When a believer affirms Sola Scriptura, what are they affirming? We affirm the inspired, inerrant, authoritative, and sufficient Scripture to be the sole source of written divine revelation, which alone can bind the conscience. The Bible alone teaches all that is necessary for our salvation from sin and is the standard by which all Christian behavior must be measured (2 Peter 1:3-4).

The scriptural conviction of Sola Scriptura is paramount to the individual Christian being healthy and is equally vital for the strength of the local church, of which he or she is an active part. If the starting point of pursuing church health is concerning ourselves with what we are taught, in other words, sound (or healthy) doctrine (Titus 2:1), we also need to be concerned with how we are taught, for the way that sound doctrine is disseminated is through faithful exposition of Scripture. This is not a mere option, but a non-negotiable statute to any church that desires to honor the Lord and grow in spiritual vitality and health. There is a plethora of storytellers, motivational speakers, and topical preachers who share thoughts about the theme of a passage, but that is not Bible exposition.

There is no biblical ministry where the Word of God does not reign and rule supremely, for no congregation rises higher than their view of the pulpit. Paul taught his protege, Timothy, that he must be captivated by the Word of God. He said, “Until I come, give attention to the public reading of Scripture, to exhortation and teaching” (1 Timothy 4:13). This present active imperative to “give attention” (prosecho) teaches that this practice of being attentive was to characterize every faithful church. Healthy churches concern themselves not with novelty or creative ingenuity, but in tying themselves into how faithful ministry has been performed. The Early Church publicly read Scripture, followed by the elders’ exposition of that same text.[i] Paul commanded his disciple, “Preach the Word; be ready in season and out of season; reprove, rebuke, exhort, with great patience and instruction” (2 Timothy 4:2).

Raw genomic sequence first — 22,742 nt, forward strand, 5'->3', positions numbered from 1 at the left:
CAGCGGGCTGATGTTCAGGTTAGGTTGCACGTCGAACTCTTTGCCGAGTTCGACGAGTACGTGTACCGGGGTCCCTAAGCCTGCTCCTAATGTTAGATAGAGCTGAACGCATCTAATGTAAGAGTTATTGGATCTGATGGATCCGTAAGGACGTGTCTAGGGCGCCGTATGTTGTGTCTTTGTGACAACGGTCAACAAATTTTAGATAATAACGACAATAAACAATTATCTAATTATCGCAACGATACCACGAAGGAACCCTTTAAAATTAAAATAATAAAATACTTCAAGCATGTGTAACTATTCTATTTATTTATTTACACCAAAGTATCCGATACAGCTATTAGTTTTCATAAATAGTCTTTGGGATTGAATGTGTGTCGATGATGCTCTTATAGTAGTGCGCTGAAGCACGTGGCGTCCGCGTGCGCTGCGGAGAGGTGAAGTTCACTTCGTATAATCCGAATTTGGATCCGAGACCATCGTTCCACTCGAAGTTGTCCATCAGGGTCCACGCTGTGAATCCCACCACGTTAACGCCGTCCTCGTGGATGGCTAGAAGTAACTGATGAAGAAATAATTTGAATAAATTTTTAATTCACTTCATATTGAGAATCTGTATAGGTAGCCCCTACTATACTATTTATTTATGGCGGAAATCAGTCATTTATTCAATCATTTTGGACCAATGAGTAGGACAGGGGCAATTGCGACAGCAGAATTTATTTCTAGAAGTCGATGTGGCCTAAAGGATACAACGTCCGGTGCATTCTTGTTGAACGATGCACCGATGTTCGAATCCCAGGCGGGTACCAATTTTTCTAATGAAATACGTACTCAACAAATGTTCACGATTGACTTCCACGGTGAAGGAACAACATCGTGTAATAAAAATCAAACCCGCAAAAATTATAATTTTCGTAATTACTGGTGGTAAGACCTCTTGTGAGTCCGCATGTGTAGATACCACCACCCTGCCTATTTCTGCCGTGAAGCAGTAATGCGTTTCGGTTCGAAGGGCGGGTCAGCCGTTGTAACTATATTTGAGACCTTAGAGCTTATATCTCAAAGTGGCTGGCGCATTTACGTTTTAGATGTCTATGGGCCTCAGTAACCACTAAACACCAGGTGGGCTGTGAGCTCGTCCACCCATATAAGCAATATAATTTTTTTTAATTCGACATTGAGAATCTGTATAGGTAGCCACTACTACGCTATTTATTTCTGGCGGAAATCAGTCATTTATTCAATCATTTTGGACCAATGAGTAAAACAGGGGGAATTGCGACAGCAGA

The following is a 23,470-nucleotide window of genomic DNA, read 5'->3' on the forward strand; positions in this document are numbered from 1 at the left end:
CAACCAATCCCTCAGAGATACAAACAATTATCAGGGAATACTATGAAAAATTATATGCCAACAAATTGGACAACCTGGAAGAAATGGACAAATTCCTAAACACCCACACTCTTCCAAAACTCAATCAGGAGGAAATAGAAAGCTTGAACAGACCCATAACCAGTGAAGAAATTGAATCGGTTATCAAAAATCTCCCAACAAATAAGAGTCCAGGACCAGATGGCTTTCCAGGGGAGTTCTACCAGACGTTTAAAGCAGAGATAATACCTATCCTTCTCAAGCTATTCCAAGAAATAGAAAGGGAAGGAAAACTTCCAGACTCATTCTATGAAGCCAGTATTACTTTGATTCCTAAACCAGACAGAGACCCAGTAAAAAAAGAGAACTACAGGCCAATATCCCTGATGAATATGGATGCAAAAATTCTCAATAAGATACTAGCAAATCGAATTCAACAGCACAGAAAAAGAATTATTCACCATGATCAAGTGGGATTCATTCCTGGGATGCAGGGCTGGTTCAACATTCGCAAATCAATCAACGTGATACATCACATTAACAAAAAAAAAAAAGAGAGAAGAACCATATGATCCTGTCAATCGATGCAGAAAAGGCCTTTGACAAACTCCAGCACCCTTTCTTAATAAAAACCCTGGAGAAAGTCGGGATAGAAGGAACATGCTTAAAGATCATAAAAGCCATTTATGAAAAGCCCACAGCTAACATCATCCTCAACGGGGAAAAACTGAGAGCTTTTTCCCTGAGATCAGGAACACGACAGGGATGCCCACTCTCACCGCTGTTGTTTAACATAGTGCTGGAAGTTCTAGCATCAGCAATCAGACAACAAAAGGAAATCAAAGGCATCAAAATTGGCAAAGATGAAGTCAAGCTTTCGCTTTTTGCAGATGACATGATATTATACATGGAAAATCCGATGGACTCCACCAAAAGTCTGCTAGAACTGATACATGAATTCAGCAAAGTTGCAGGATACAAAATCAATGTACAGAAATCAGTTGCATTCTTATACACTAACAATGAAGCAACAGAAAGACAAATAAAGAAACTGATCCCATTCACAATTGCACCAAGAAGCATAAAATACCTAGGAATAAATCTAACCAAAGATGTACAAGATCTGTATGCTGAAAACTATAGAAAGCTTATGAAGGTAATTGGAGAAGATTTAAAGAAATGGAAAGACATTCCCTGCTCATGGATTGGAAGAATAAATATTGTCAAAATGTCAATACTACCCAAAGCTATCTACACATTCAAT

The expositional model reaches back further than the early Church, however.[ii] Consider the Old Testament model of Ezra. “They read from the book, from the law of God, translating to give the sense so that they understood the reading” (Nehemiah 8:8). Bible preachers and teachers must give their hearers the sense of what Scripture means; they must explain what God means by what He has said.

This is the model we have set before us in the Gospels, Acts, and the other New Testament Epistles—that of preaching and proclaiming (keyrusso) God’s Word (Matthew 3:1; 4:17; Acts 28:31; 2 Timothy 4:2). Faithful men exemplified preaching the Gospel (euangelizo), whether it be our Lord or the beloved apostle Paul (Luke 8:1; Acts 8:4-5; 15:35).

Simply put, the expositor of Scripture is driven by the text, not just sharing some thoughts or opinions, and then sprinkling in some random verses to make it sound biblical. Biblical exposition takes God’s people to the text, explains the text, and exhorts with that text for the people to apply it. iii Strong, biblical, expository preaching is crucial to the health and vitality of the local church. Any real revival, reformation, great missionary expansion, or true church growth has been catapulted forth by faithful Biblical exposition. Jesus’ exposition on the Road to Emmaus caused the disciples hearts to burn within them, as the Scriptures were explained to them. Peter’s powerful expositions of the Old Testament on the day of Pentecost is what God used to draw a few thousand to faith.

I recall a guest leaving our worship service saying how he loved the music and then added in what sounded like an obligatory, “Oh, and the message was okay, too.” Far too many who are attending church services likewise do not prize and value the biblical education that is only fostered by expository preaching.

In our mass-media age, when people’s attention span has been reduced to soundbites, we must remember that faith comes by hearing. God has chosen to be heard, not seen. The exposition comes to us with the unique ability to inform the intellect, to confront rebel wills, and to stir the affections, as the meaning of the text is faithfully unpacked through the instrumentality of the human voice. Voices which thunder the Word of God, as faithful shepherds preach with precision, passion, and power declaring, “Thus says the Lord.”

The Bible was written to communicate objective truth in definite words that convey precise meanings. That is, the point of the passage is the point of the sermon. Expositors first unpack the meaning on their own through careful exegesis and that exegesis drives their exposition. Paul warns of those who adulterate the Word of God, yet what the Church’s commitment must be is the open “manifestation of truth” (2 Corinthians 4:2). We must be committed to the disclosure (phanerosis), bringing to light, or making plain the meaning of the text.

The pulpit proclamation is based not on what the preacher has creatively thought up that week, but what was on the pages before him, studied in context. And next Sunday, should Jesus tarry, is the next pericope, paragraph, or set of verses. Again, Paul told Timothy that what was to be the priority of his ministry in shepherding the flock in the truth is preaching the Word (2 Timothy 4:2).iv